My First Week with Remote Teaching
April 9, 2020 / by Steve Isaacs
I teach game design and development. Teaching my classes remotely works pretty well as I teach using a quest based / choice based learning environment that I run through Classcraft. I also created a Discord server for my classes so that we can have a place for persistent conversation among the class and create separate channels for different topics / projects. I have my students complete a simple google form each day to respond to several simple questions:
- What did you work on today?
- How challenging did you find the experience?
- What are your goals for tomorrow?
- Questions, comments, concerns?
This provides a simple way for me to assess student participation and learning (and take daily attendance). I can take a quick glance and see what everyone has been working on and if there are questions I can reach out to the child directly. Students can also reach me via email, discord, or our messaging system in Classcraft
In addition, I have been live streaming to Twitch two to three times a day to showcase content creation tools and invite special guests to participate. I share the opportunities with my students but also market the opportunity to educators and students around the world via Twitter. So far we have been averaging 20 to 30 viewers at a time and the recordings are shared to YouTube afterwards.
I have been collaborating with a number of educators including Stephen Reid, Kevin Caja, Cathy Cheo-Isaacs, Mike Washburn, and Erik Leitner. Erik started to develop a series of COVID-19 Minecraft build challenges. Cathy and I have been working with Erik to add challenges and contribute to the livestreams sharing the individual challenges. I have a number of other guests lined up including Adam Clarke, Mark Suter, developers from the game, Crey, Tom Shannon from Epic Games, and more!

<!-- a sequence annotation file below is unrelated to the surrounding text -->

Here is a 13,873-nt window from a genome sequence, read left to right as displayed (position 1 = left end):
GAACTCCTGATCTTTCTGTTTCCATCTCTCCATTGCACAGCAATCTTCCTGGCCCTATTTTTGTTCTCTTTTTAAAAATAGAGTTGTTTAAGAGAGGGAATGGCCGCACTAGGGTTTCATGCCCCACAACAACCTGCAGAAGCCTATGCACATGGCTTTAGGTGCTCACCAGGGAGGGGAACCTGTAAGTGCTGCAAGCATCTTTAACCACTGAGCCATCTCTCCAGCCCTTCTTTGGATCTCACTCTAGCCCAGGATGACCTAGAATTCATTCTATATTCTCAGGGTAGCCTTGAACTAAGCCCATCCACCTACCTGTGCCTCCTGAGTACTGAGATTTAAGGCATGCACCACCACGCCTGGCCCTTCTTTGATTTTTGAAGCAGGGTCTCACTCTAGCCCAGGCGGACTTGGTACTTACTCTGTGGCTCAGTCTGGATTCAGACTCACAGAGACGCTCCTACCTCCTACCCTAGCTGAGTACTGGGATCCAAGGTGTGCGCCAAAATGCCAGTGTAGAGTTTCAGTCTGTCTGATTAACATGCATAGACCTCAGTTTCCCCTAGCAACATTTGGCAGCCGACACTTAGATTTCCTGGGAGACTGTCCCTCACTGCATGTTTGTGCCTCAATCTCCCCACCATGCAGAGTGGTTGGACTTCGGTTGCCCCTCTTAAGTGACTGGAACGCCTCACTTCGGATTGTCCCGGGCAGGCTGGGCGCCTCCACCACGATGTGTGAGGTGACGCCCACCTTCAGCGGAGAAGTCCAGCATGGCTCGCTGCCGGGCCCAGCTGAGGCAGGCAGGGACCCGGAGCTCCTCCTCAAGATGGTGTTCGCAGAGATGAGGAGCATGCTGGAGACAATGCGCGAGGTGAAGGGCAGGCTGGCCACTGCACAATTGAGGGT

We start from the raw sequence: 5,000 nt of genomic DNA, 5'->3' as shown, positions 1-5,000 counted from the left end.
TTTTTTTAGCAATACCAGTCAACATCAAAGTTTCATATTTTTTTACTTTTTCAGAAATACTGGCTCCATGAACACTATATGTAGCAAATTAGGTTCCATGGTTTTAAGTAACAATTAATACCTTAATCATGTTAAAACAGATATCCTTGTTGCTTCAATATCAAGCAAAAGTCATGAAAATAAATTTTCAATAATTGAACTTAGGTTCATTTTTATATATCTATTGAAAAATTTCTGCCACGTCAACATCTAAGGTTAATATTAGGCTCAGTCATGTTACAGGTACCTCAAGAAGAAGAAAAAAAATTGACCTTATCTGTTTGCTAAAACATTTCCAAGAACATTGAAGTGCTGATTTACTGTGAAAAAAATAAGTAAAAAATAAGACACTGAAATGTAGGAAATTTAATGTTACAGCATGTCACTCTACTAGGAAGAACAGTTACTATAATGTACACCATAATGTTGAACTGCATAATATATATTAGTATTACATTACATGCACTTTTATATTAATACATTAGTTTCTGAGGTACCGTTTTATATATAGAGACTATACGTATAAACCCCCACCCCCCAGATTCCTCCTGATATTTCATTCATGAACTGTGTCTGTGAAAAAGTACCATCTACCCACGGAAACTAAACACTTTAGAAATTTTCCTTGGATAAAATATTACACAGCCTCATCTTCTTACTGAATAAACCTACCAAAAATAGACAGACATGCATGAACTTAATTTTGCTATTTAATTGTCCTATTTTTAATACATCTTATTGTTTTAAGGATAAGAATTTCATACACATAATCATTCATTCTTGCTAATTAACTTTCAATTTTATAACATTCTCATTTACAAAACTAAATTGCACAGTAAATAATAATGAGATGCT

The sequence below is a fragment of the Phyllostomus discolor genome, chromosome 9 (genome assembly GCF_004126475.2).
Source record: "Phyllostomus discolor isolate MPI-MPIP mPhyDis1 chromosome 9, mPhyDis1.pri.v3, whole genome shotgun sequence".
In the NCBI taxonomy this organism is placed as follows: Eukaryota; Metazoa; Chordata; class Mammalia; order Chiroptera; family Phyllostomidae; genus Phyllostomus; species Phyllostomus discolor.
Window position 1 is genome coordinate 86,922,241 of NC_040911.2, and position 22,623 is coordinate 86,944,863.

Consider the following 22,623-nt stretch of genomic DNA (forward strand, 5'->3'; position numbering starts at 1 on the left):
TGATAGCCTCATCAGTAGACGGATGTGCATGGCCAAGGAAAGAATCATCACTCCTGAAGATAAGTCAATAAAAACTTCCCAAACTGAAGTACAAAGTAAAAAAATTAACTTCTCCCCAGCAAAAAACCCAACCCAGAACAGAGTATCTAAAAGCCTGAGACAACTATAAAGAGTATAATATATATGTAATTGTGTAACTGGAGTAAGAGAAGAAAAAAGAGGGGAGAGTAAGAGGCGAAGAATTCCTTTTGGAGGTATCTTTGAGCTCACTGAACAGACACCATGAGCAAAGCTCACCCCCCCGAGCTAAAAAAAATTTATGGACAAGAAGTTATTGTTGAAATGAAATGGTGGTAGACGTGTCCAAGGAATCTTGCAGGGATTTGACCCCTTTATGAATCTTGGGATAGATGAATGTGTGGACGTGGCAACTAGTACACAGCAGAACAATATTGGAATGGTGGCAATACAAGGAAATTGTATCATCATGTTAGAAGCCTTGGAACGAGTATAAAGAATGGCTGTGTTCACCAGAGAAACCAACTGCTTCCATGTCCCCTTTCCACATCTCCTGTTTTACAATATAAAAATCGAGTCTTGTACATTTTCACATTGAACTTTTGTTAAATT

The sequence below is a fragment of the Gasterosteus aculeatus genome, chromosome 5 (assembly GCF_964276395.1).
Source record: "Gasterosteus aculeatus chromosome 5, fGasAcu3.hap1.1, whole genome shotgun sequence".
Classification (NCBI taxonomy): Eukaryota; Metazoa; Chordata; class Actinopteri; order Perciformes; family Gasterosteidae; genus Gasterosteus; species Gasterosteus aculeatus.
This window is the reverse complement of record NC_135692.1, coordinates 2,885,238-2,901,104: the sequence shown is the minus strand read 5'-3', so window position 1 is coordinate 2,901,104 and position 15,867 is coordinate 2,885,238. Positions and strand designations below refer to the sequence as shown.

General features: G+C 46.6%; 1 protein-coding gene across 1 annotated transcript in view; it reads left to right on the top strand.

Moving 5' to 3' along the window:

I am grateful to have the support of participate.com and Mike Washburn in terms of producing the live streams as it has allowed me to focus on the content while Mike does a brilliant job of managing the cameras, screen shares, etc. That has been going super well and I only foresee it getting better. I love the opportunity to connect with others through the stream. It provides us with a vehicle to keep in touch, interact, and learn with and from one another. I am a big fan of constructivist learning and believe this really allows for that in a way that is harder to accomplish in a classroom with a closed door. We are also using Streamyard. It allows for up to 6 participants to be live and on camera as well as easy screen sharing. We are looking at other options as well in order to potentially include additional and possibly more robust features but I am very happy with what we have been able to do so far.
I hope this helps others to create meaningful ways to meet their students during this challenging time. I keep saying, that the very positive unanticipated outcome of all of this is that it is forcing us to move forward with ways to connect and deliver instruction. Once we are back in schools we will have new and exciting ways to enhance teaching and learning that can extend far beyond our classroom walls.